All in all the M20 HD is well-designed and simple to use. Subtle bragging rights are in order.
Like the DCB41, the M20 HD proved to be flexible on positioning. In fact they were very similar, both working optimally on stands with the rear of the speaker 20-30cm from the wall behind them. Sitting on a coffee table – as seen in the photos – also worked well. Which is reassuring. In the real world that’s more likely than stands.
The M20 HD’s EQ is also good. The effect it has on bass is subtle and it doesn’t mess with the rest of the frequency range. Three options are provided – free space, wall and corner positioning. Bass reduces as more surfaces come into play. So it’s maximum in free space, minimum in corners. Don’t treat those as hard and fast rules though. Experiment, taking time to see what works best for you.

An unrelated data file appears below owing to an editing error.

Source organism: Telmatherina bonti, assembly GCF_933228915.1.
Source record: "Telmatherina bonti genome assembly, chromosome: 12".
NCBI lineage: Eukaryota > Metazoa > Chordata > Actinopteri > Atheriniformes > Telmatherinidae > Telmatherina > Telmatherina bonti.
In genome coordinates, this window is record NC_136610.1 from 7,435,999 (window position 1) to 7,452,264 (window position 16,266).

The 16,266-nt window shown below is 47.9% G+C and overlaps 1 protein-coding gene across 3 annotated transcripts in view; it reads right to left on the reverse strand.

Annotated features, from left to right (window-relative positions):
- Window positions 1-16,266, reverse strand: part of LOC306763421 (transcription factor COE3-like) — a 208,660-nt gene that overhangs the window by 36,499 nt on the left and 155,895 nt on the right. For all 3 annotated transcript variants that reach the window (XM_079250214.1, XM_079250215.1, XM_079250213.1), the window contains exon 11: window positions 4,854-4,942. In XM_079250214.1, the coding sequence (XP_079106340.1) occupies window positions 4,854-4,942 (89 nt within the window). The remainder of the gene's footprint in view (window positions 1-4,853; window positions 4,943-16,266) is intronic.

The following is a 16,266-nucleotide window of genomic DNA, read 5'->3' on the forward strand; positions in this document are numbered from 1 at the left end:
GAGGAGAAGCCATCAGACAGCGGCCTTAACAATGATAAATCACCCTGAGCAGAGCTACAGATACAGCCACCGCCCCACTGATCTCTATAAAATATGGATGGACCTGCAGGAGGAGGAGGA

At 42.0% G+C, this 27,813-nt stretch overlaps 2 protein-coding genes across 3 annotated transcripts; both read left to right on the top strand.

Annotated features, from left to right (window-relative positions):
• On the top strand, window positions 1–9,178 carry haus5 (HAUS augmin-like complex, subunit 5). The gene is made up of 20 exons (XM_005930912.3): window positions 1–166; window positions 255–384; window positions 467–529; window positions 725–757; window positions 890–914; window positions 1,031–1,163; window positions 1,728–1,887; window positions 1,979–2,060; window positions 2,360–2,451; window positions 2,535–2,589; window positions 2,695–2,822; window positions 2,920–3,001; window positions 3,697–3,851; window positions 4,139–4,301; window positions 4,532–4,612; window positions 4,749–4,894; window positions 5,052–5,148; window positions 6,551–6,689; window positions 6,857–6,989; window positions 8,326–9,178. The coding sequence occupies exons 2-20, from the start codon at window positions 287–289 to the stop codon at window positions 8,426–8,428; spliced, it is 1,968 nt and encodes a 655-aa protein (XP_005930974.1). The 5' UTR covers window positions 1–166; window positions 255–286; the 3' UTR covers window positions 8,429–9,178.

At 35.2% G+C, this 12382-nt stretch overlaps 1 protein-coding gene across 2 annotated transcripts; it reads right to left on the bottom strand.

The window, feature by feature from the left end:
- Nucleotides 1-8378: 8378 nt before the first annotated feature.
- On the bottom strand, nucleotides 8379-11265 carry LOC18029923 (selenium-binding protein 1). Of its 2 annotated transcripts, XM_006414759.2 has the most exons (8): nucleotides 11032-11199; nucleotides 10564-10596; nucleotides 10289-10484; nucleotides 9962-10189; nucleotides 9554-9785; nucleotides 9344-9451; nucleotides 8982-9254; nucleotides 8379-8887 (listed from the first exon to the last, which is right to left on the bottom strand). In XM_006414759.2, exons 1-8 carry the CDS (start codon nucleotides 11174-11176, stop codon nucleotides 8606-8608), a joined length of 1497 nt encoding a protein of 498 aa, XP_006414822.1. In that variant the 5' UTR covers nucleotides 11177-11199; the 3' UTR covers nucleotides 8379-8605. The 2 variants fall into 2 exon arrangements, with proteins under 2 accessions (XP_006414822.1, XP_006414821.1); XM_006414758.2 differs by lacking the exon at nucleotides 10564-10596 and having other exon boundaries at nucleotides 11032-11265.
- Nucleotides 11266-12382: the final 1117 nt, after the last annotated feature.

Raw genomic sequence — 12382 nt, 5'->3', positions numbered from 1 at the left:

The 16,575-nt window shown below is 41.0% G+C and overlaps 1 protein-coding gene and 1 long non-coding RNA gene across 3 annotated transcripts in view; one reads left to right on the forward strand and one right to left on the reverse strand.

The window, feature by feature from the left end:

Straight out of the box the M20 HD works well. As with the DCB41 though, if funds are available then a little TLC pays dividends.
Lossless streaming clearly sounded better than lossy music. Replacing the supplied speaker cable with something better was also beneficial. Budget £25-50 if you can. And for ultimate sound quality perch the M20 atop some Isoacoustic Mini Pucks. £75-£100 for a set of eight isn’t beer money. They do make a difference though, justifying the extra outlay. They don’t mess up the looks either.
Pamper the M20 HD and they respond well. Don’t and they still deliver.
Good as the Elac DCB41 sound, and they do sound great, the Q Acoustics take things to a higher level. I kept shaking my head at how well-sorted they were. In pampered mode, giving of their best, they’re a very refined design.